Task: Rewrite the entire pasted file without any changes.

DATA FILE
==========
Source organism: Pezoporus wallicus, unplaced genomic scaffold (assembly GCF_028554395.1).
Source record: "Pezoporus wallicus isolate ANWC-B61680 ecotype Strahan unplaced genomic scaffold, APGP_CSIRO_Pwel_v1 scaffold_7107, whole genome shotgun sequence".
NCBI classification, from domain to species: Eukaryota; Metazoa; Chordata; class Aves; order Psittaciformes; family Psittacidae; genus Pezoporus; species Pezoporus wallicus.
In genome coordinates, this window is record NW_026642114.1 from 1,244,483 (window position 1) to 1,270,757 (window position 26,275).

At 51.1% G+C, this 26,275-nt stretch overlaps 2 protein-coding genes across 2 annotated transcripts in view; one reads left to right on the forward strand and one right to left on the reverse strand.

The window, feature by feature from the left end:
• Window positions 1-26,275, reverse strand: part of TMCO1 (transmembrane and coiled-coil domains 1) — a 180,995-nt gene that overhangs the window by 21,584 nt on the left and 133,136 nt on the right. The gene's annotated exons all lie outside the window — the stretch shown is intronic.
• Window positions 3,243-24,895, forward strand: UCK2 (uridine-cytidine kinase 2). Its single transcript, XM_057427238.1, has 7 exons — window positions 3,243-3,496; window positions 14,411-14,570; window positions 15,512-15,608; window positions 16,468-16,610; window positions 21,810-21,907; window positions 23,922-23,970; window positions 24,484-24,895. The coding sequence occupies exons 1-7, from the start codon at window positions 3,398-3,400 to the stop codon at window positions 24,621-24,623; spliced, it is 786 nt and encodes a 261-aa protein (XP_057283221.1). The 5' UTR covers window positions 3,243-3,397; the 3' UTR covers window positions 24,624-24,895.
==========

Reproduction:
Source organism: Pezoporus wallicus, unplaced genomic scaffold (assembly GCF_028554395.1).
Source record: "Pezoporus wallicus isolate ANWC-B61680 ecotype Strahan unplaced genomic scaffold, APGP_CSIRO_Pwel_v1 scaffold_7107, whole genome shotgun sequence".
NCBI classification, from domain to species: Eukaryota; Metazoa; Chordata; class Aves; order Psittaciformes; family Psittacidae; genus Pezoporus; species Pezoporus wallicus.
In genome coordinates, this window is record NW_026642114.1 from 1,244,483 (window position 1) to 1,270,757 (window position 26,275).

At 51.1% G+C, this 26,275-nt stretch overlaps 2 protein-coding genes across 2 annotated transcripts in view; one reads left to right on the forward strand and one right to left on the reverse strand.

The window, feature by feature from the left end:
• Window positions 1-26,275, reverse strand: part of TMCO1 (transmembrane and coiled-coil domains 1) — a 180,995-nt gene that overhangs the window by 21,584 nt on the left and 133,136 nt on the right. The gene's annotated exons all lie outside the window — the stretch shown is intronic.
• Window positions 3,243-24,895, forward strand: UCK2 (uridine-cytidine kinase 2). Its single transcript, XM_057427238.1, has 7 exons — window positions 3,243-3,496; window positions 14,411-14,570; window positions 15,512-15,608; window positions 16,468-16,610; window positions 21,810-21,907; window positions 23,922-23,970; window positions 24,484-24,895. The coding sequence occupies exons 1-7, from the start codon at window positions 3,398-3,400 to the stop codon at window positions 24,621-24,623; spliced, it is 786 nt and encodes a 261-aa protein (XP_057283221.1). The 5' UTR covers window positions 3,243-3,397; the 3' UTR covers window positions 24,624-24,895.